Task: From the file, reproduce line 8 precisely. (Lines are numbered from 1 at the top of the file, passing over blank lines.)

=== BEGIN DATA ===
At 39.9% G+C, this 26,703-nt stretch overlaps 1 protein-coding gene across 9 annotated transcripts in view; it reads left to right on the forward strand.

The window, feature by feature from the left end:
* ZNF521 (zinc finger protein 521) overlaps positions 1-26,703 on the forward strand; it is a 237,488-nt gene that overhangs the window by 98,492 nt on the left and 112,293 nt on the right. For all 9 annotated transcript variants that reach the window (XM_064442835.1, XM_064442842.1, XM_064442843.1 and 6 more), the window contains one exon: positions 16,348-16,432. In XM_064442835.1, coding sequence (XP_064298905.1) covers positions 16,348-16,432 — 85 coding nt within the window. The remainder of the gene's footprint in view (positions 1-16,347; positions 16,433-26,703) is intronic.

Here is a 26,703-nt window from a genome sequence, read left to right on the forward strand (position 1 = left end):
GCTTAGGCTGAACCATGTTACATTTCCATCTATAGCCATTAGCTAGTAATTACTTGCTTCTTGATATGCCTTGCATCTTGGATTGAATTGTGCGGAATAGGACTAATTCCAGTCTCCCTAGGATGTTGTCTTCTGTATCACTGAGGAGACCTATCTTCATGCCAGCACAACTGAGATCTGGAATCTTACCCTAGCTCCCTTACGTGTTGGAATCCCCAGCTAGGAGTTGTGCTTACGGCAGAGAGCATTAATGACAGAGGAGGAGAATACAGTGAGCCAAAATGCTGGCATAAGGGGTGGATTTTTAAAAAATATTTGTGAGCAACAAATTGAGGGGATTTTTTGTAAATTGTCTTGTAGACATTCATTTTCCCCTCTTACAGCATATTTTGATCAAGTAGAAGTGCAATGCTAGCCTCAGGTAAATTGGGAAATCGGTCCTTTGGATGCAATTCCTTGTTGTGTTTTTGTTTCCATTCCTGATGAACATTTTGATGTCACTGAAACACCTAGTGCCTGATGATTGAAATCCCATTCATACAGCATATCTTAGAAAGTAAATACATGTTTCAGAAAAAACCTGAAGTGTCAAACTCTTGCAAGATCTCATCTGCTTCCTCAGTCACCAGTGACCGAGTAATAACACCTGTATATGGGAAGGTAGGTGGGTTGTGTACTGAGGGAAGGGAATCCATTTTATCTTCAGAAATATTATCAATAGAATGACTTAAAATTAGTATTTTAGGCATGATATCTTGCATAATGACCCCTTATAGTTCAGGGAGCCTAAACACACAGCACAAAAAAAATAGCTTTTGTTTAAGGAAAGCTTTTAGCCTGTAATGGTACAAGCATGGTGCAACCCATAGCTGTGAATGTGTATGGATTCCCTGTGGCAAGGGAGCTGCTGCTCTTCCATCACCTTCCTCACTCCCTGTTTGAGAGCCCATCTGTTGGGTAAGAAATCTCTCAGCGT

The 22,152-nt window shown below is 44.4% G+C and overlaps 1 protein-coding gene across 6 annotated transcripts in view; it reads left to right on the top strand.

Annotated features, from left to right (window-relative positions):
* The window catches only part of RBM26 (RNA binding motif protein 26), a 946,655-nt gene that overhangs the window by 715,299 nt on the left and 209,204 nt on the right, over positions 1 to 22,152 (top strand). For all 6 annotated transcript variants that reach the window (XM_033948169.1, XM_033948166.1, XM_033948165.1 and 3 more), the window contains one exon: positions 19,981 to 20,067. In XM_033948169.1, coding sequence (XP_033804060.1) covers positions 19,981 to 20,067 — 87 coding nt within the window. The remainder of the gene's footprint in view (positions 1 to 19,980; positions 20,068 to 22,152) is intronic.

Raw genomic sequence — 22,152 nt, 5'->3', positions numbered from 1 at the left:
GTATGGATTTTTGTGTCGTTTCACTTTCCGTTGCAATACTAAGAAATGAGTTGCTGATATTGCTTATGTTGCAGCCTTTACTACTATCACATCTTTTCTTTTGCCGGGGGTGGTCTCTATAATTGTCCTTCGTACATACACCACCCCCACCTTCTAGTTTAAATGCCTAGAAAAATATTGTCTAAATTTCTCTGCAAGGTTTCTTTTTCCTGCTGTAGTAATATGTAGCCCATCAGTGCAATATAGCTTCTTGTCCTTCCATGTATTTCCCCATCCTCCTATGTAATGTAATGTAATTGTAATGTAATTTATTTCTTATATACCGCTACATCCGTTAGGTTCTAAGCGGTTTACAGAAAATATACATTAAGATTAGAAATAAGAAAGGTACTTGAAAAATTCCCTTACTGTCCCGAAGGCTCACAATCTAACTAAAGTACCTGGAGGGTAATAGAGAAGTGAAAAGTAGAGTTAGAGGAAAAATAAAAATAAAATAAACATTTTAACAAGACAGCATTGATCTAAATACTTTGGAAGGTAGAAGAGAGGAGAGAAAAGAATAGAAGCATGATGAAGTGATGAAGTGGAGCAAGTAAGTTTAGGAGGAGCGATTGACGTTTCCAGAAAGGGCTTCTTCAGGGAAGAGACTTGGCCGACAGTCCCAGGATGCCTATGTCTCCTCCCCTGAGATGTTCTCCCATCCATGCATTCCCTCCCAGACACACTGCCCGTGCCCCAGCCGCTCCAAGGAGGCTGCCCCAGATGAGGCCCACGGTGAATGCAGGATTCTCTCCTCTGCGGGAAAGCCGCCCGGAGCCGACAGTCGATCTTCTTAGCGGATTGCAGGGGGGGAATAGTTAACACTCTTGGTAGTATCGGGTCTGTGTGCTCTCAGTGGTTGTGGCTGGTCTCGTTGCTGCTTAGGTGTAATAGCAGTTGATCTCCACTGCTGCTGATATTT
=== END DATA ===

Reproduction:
* The window catches only part of RBM26 (RNA binding motif protein 26), a 946,655-nt gene that overhangs the window by 715,299 nt on the left and 209,204 nt on the right, over positions 1 to 22,152 (top strand). For all 6 annotated transcript variants that reach the window (XM_033948169.1, XM_033948166.1, XM_033948165.1 and 3 more), the window contains one exon: positions 19,981 to 20,067. In XM_033948169.1, coding sequence (XP_033804060.1) covers positions 19,981 to 20,067 — 87 coding nt within the window. The remainder of the gene's footprint in view (positions 1 to 19,980; positions 20,068 to 22,152) is intronic.